Transplanted Southerner Likes Ranching In The Peace

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“When the majority of cattle have to go south by truck, that costs money”

Raising cattle is tough everywhere these days, and producers in the Peace region have some unique challenges, says the area’s newly elected director of Alberta Beef Producers (ABP). Roland Cailliau, a cow-calf operator who ranches 100 kilometres east of Grande Prairie, succeeds Janys Boyte of Elmworth, near Beaverlodge.

Cailliau runs about 175 cows on 2,000 acres near Valleyview. The family left southern Alberta to move up to the Peace in 1980 to “try their luck” at cattle. “The cattle business has been pretty good to us,” he said. “Times are tough but we see that cycle in all segments at one time or other,” he says.

In the mid-1990s, Cailliau took on a second job hauling livestock around northern Alberta. He got to know a lot of producers along the way. As the new Peace ABP director, Cailliau says he will leverage that experience to best represent the area to the producer organization.

“Representing our producers at the provincial level is very important,” he says. “It’s a two-way street. Informing the ABP what the rank and file wants is just as important as letting the rank and file know what the organization is doing.”

Cailliau sees business as usual heading into 2010. “Increasing the profitability and sustainability of cattle producers is the mandate of the ABP,” he said. Working to ensure the government “doesn’t steamroll additional legislation” is one cause dear to his heart.

He cites mandatory tagging and age verification. “We’ve managed to move the mandatory age for tagging from birth back to 10 months, if the animal doesn’t leave the farm. “That’s a big burden off the rancher,” he says.

Cailliau says producers are dealing with low prices and some are being “smothered” by governmental regulations. SRM removal legislation, for example, is costing producers in the range of $100 a head, says Cailliau.

“Add that to $3 to $5 here and there for tagging and verifying animals and it all adds up.”


Peace-region operators are facing the same challenges as their counterparts across Western Canada, but “We do have a few issues key to this area,” says Cailliau. “We don’t have a major slaughterhouse or major finishing feedlots in the area. “We do have some smaller lots that are doing wonderful jobs but the Peace just doesn’t have a great capacity for finishing animals.”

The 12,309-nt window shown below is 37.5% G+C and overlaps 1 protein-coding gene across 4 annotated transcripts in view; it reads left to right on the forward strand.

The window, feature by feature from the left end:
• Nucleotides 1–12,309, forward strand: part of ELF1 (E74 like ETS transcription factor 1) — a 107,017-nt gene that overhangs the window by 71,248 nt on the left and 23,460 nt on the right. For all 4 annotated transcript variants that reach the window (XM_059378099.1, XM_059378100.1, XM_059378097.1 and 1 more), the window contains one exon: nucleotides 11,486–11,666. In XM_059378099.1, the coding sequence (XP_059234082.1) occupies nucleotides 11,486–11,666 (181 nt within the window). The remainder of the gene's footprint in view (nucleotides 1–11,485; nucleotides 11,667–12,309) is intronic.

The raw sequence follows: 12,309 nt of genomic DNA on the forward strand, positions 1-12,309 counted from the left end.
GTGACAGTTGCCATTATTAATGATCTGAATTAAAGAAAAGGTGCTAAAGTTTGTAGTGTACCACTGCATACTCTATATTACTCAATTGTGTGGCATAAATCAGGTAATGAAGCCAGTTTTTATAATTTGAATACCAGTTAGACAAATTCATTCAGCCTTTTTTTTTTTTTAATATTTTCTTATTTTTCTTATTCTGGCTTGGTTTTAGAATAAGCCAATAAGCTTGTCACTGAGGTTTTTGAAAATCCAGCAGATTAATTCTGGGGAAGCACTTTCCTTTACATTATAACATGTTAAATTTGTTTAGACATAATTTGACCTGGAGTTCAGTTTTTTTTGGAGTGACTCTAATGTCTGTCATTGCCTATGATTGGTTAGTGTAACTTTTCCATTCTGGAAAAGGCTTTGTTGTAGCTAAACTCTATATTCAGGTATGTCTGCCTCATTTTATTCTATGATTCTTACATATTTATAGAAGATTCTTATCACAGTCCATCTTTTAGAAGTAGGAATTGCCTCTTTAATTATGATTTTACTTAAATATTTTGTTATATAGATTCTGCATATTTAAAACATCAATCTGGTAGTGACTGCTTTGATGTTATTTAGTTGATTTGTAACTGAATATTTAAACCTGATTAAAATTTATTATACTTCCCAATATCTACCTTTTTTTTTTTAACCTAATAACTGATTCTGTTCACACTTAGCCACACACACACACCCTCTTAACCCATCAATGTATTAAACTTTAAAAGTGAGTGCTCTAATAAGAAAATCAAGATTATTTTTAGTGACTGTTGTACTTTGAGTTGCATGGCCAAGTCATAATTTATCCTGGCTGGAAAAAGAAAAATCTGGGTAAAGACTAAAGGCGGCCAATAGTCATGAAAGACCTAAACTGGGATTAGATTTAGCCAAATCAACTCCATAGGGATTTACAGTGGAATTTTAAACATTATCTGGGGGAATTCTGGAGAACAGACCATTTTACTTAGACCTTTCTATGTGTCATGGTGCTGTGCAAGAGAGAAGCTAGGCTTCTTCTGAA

Distance to slaughter, markets and “feedlot alley” brings to bear additional pressure on northwest Alberta producers, he said.

With his experience as a livestock hauler, Cailliau is fully aware of what transportation costs can do to the bottom line. “When the majority of cattle have to go south by truck, that costs money,” he said. “At the end of the day the producer takes the hit on it.”

Cailliau concedes it’s not likely to change anytime soon. “Having a large processing facility in the Peace is a long way off,” he said. “The major slaughterhouses in Alberta are said to be operating at 70 per cent capacity right now.” Sometimes, getting product to market from the Peace means discounting prices. “We might be getting around $2 a hundredweight compared to $3 in southern Alberta,” Cailliau said.

Still, Cailliau’s optimistic a turnaround is in sight. “It’s just a matter of when and how many of us can keep going,” he said. “All we’re hanging onto right now is the cow’s tail and we’re hoping it’ll pull us through.” If the market doesn’t pick up by this fall, there’ll be more producers getting out of the business, he says.

In reflecting on the future Cailliau said, “There’s still good demand in the world for beef, but we’re at the mercy of different things, not the least of which is the recession.”

Cailliau said the Canadian – and particularly Alberta – consumer has supported Canadian beef very well. “We can’t ask them to do much more, “ he said. Because of the size of the segment of our industry, Cailliau said a focus on the development of additional markets for Canadian beef needs to be a priority.

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